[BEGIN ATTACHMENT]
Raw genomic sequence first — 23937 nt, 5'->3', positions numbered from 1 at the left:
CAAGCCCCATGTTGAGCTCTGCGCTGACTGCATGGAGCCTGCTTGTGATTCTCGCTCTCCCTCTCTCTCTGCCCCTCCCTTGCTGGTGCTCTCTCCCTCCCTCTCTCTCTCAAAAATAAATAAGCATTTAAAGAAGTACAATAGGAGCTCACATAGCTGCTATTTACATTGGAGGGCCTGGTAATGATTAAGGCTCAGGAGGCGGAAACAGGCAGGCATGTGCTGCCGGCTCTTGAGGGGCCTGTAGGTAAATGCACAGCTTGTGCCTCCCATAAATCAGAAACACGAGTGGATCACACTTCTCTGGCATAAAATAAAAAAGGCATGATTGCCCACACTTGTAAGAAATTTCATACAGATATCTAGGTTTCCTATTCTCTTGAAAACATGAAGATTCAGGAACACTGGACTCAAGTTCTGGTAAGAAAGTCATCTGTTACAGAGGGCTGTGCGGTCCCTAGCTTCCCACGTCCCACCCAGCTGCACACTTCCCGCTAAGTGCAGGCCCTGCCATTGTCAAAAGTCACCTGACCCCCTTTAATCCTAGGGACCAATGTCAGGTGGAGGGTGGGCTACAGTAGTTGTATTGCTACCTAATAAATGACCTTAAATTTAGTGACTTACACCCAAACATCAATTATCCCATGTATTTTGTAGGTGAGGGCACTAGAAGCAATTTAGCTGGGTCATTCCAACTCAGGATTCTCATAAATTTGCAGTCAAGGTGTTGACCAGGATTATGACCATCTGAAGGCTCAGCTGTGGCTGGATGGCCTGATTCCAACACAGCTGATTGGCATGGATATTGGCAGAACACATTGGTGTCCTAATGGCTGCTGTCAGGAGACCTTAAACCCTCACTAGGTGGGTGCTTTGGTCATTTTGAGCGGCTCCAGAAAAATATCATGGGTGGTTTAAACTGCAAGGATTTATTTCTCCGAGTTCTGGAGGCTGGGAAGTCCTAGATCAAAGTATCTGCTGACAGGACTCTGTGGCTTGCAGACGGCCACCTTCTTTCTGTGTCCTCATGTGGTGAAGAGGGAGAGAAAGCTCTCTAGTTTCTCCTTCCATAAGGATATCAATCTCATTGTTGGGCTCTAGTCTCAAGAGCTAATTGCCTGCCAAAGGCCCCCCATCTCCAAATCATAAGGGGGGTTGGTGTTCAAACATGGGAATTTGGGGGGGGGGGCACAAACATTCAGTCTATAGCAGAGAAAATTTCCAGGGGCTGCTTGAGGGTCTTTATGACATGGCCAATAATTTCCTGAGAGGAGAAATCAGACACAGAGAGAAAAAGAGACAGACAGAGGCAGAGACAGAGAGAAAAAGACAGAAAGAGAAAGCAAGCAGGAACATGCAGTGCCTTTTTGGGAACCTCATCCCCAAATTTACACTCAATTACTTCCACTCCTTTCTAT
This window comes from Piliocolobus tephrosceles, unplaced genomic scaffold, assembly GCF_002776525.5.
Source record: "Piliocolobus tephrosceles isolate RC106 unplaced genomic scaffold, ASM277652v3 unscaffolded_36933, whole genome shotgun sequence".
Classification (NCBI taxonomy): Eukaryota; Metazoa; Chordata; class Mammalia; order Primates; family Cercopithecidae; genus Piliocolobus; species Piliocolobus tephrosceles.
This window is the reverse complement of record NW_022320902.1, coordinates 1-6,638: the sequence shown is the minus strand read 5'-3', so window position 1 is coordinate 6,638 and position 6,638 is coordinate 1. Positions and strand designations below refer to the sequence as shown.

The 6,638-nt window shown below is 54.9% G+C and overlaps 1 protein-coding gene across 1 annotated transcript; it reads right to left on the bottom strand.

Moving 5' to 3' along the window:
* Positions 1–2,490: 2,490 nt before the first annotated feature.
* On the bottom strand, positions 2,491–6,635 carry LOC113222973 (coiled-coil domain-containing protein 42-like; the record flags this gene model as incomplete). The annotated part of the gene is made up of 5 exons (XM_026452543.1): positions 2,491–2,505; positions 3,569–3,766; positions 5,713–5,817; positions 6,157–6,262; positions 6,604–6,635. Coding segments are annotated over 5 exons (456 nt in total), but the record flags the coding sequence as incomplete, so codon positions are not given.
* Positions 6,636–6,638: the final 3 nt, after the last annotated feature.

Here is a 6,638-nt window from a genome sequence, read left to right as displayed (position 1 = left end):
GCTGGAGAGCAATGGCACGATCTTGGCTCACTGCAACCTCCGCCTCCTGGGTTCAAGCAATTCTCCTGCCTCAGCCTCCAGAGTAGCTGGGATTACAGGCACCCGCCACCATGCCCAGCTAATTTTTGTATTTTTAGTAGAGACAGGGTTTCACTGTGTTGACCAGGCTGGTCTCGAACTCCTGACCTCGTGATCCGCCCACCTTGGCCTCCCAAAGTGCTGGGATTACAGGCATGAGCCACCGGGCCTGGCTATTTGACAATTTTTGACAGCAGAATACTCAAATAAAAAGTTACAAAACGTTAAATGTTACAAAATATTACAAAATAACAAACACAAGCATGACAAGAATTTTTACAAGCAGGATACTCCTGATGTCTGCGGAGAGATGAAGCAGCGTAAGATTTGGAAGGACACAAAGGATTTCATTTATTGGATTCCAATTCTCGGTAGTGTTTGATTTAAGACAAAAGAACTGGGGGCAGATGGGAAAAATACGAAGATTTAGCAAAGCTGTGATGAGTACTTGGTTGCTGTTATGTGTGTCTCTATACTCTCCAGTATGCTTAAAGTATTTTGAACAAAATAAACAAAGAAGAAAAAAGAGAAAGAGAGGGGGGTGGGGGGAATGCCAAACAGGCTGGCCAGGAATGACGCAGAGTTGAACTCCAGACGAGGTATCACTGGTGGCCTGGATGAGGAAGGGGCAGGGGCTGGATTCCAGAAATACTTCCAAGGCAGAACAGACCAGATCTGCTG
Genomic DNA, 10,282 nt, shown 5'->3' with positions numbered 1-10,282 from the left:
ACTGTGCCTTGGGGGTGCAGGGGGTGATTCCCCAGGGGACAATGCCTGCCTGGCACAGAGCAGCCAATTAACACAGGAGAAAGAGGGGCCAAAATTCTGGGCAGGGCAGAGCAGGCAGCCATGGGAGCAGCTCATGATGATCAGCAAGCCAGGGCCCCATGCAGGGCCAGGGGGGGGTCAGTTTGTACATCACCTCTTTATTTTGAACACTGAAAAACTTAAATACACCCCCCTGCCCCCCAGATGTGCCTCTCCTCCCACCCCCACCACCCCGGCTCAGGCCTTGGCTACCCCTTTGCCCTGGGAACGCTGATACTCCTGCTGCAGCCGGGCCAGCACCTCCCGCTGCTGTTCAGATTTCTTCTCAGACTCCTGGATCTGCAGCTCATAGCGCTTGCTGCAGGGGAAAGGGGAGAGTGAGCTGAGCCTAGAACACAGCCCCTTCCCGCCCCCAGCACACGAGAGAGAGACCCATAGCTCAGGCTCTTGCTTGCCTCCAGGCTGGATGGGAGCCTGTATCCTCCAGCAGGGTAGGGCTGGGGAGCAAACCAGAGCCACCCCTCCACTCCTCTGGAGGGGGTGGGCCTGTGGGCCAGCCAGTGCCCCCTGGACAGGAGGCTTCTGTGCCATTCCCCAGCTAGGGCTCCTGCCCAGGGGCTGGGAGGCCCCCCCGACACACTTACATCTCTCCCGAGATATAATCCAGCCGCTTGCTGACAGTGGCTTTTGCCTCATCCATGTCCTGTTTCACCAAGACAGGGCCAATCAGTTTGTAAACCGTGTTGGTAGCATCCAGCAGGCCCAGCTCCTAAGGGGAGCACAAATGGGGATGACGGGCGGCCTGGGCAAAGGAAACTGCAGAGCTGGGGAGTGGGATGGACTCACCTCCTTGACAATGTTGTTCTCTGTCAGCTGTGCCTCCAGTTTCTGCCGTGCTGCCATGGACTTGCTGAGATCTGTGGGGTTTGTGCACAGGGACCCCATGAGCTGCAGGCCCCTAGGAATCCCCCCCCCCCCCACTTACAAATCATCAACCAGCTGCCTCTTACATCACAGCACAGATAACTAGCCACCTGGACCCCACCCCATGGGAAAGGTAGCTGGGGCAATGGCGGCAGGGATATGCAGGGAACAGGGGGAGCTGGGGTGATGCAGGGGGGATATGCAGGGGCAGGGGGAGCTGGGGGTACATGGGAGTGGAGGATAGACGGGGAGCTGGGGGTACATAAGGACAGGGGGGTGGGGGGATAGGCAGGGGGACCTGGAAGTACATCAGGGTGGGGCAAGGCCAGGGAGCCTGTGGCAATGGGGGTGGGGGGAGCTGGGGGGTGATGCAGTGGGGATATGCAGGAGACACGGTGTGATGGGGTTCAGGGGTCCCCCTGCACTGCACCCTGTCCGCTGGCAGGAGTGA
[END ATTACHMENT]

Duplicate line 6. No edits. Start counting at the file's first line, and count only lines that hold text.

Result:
This window is the reverse complement of record NW_022320902.1, coordinates 1-6,638: the sequence shown is the minus strand read 5'-3', so window position 1 is coordinate 6,638 and position 6,638 is coordinate 1. Positions and strand designations below refer to the sequence as shown.